The Oxford comma is the comma used after the second-to-last item in a list of three or more items. It appears just before “and” or “or.”

# Not recommended
Netdata can monitor RAM, disk I/O, MySQL queries per second and lm-sensors.

# Recommended
Netdata can monitor RAM, disk I/O, MySQL queries per second, and lm-sensors.

Markdown syntax

The Netdata documentation uses the Markdown syntax for styling and formatting. If you’re not familiar with how it works, please read the Markdown introduction post by its creator, followed by Mastering Markdown guide from GitHub.

We also leverage the power of the Material theme for MkDocs, which features several extensions, such as the ability to create notes, warnings, and collapsible blocks.

You can follow the syntax specified in the above resources for the majority of documents, but the following sections specify a few particular use cases.

References to UI elements

If you need to instruct your reader to click a user interface (UI) element inside of a Netdata interface, you should reference the label text of the link/button with Markdown’s (**bold text**) tag.

Click on the **Sign in** button.


Whenever possible, avoid using directional language to orient readers, because not every reader can use instructions like “look at the top-left corner” to find their way around an interface.

If you feel that you must use directional language, perhaps use an [image](#images) (with proper alt text) instead.

We're also working to establish standards for how we refer to certain elements of the Netdata's web interface. We'll include that in this style guide as soon as it's complete.

Language-specific syntax highlighting in code blocks

Our documentation uses the Highlight extension for syntax highlighting. Highlight is fully compatible with Pygments, allowing you to highlight the syntax within code blocks in a number of interesting ways.

For a full list of languages, see Pygment’s supported languages. Netdata documentation will use the following for the most part: c, python, js, shell, markdown, bash, css, html, and go. If no language is specified, the Highlight extension doesn’t apply syntax highlighting.

Include the language directly after the three backticks (```) that start the code block. For highlighting C code, for example:

inline char *health_stock_config_dir(void) {
    char buffer[FILENAME_MAX + 1];
    snprintfz(buffer, FILENAME_MAX, "%s/health.d", netdata_configured_stock_config_dir);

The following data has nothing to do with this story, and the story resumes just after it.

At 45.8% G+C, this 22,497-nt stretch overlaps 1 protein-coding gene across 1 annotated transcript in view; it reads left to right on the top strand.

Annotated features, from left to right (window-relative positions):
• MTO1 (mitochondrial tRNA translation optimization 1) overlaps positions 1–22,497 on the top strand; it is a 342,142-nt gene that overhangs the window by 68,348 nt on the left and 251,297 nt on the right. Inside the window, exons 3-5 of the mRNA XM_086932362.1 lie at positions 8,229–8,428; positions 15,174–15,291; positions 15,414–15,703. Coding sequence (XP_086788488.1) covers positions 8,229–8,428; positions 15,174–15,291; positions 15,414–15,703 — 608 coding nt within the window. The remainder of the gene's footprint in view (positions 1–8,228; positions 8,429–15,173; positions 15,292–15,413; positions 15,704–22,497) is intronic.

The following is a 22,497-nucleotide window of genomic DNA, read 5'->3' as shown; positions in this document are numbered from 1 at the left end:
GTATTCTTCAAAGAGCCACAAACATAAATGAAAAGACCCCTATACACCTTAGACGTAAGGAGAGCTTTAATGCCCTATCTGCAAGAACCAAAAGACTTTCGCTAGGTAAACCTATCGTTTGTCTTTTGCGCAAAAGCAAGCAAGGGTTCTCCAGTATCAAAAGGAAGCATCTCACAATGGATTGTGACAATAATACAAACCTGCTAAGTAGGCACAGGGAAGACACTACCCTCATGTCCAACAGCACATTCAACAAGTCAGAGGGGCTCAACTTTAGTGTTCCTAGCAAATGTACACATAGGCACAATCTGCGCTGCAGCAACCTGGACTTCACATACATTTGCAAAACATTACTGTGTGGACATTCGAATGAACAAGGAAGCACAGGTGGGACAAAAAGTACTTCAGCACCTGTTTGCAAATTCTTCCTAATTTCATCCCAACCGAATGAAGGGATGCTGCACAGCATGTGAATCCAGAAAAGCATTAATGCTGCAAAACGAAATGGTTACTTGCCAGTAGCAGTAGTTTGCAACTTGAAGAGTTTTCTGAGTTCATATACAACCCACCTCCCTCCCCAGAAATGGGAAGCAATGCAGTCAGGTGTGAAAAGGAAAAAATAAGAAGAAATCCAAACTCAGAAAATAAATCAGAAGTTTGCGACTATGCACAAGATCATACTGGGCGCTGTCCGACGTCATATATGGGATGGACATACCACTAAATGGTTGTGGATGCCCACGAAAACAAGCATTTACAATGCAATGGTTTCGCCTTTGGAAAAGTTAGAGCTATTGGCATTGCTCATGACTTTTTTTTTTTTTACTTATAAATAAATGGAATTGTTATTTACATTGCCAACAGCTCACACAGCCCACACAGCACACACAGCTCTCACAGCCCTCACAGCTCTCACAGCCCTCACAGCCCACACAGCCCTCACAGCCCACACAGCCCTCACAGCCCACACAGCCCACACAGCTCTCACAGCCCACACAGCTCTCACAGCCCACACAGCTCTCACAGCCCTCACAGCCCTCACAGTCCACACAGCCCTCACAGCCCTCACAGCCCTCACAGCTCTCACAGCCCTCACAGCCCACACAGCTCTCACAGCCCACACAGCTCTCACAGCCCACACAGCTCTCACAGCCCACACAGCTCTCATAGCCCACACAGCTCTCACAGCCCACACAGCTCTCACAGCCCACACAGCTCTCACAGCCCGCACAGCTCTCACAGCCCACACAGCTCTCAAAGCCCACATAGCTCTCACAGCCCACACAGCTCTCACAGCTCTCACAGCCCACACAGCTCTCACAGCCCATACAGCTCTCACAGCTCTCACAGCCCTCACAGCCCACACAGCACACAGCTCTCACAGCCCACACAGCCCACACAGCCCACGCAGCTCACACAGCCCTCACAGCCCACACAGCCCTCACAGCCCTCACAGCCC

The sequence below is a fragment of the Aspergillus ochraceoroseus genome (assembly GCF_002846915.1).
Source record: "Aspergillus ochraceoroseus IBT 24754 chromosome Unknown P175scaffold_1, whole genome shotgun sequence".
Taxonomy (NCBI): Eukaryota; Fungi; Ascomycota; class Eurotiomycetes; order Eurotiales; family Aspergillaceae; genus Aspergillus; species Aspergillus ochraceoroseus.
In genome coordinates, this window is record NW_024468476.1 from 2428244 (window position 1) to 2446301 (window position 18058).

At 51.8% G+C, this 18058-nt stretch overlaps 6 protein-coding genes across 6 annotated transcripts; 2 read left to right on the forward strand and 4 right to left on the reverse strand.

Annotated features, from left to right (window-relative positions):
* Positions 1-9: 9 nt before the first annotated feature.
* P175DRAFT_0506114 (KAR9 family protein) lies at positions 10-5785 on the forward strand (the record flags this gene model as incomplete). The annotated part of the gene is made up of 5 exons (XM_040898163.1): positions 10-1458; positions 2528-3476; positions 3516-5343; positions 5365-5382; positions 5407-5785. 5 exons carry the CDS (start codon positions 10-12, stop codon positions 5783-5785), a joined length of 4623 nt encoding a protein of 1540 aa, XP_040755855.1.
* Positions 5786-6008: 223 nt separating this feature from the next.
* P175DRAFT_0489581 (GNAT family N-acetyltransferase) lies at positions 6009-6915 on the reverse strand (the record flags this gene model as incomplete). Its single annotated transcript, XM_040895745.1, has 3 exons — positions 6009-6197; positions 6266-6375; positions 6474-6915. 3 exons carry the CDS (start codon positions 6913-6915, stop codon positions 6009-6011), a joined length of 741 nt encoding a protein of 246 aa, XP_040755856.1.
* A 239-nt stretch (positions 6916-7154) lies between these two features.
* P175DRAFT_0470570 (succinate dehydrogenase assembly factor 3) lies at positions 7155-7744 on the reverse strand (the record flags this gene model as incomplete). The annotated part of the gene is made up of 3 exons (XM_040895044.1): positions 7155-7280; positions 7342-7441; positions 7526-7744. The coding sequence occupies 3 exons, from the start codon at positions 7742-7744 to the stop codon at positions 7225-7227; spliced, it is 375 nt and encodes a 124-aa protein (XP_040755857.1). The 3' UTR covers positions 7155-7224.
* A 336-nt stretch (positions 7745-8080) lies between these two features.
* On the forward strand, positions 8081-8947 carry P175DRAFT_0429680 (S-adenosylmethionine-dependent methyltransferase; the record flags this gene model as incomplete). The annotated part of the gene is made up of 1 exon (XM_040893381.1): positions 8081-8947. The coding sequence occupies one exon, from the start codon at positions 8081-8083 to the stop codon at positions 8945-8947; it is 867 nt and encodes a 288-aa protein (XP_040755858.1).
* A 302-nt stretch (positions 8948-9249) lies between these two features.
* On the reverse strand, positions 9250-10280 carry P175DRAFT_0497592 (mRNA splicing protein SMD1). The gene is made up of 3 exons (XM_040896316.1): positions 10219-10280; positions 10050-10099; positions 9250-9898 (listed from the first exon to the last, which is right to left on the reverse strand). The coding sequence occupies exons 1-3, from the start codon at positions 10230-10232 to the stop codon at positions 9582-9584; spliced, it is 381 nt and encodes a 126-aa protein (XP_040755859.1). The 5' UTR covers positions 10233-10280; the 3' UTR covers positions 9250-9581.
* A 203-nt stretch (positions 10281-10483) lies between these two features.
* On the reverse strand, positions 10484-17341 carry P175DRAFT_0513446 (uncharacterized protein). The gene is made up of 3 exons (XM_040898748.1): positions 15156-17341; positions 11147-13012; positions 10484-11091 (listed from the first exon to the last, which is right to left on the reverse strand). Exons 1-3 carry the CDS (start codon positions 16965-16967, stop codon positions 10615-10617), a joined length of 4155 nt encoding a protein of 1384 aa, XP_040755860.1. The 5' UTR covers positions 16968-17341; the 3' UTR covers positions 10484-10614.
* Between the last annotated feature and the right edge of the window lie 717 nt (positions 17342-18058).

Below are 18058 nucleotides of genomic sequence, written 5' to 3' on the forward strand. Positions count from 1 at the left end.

return config_get(CONFIG_SECTION_HEALTH, "stock health configuration directory", buffer);

And the prettified result:

inline char *health_stock_config_dir(void) {
    char buffer[FILENAME_MAX + 1];
    snprintfz(buffer, FILENAME_MAX, "%s/health.d", netdata_configured_stock_config_dir);
    return config_get(CONFIG_SECTION_HEALTH, "stock health configuration directory", buffer);

You can also use the Highlight and SuperFences extensions together to show line numbers or highlight specific lines.

Display line numbers by appending linenums="1" after the language declaration, replacing 1 with the starting line number of your choice. Highlight lines by appending hl_lines="2", replacing 2 with the line you’d like to highlight. Or, multiple lines: hl_lines="1 2 4 12.


Line numbers and highlights are not compatible with GitHub’s Markdown parser, and thus will only be viewable on our documentation site. They should be used sparingly and only when necessary.


Netdata’s documentation should be as accessible as possible to as many people as possible. While the rules about tone and content and language and grammar are helpful to an extent, we also need some additional rules to improve the reading experience for all readers.


Images are an important component to documentation, which is why we have a few rules around their usage.

Perhaps most importantly, don’t use only images to convey instructions. Each image should be accompanied by alt text and text-based instructions to ensure that every reader can access the information in the best way for them.

Alt text

Provide alt text for every image you include in Netdata’s documentation. It should summarize the intent and content of the image.

In Markdown, use the standard image syntax, ![](), and place the alt text between the brackets []. Here’s an example using our logo:

![The Netdata logo](

Images of text

Don’t use images of text, code samples, or terminal output. Instead, put that text content in a code block so that all devices can render it clearly and screen readers can parse it.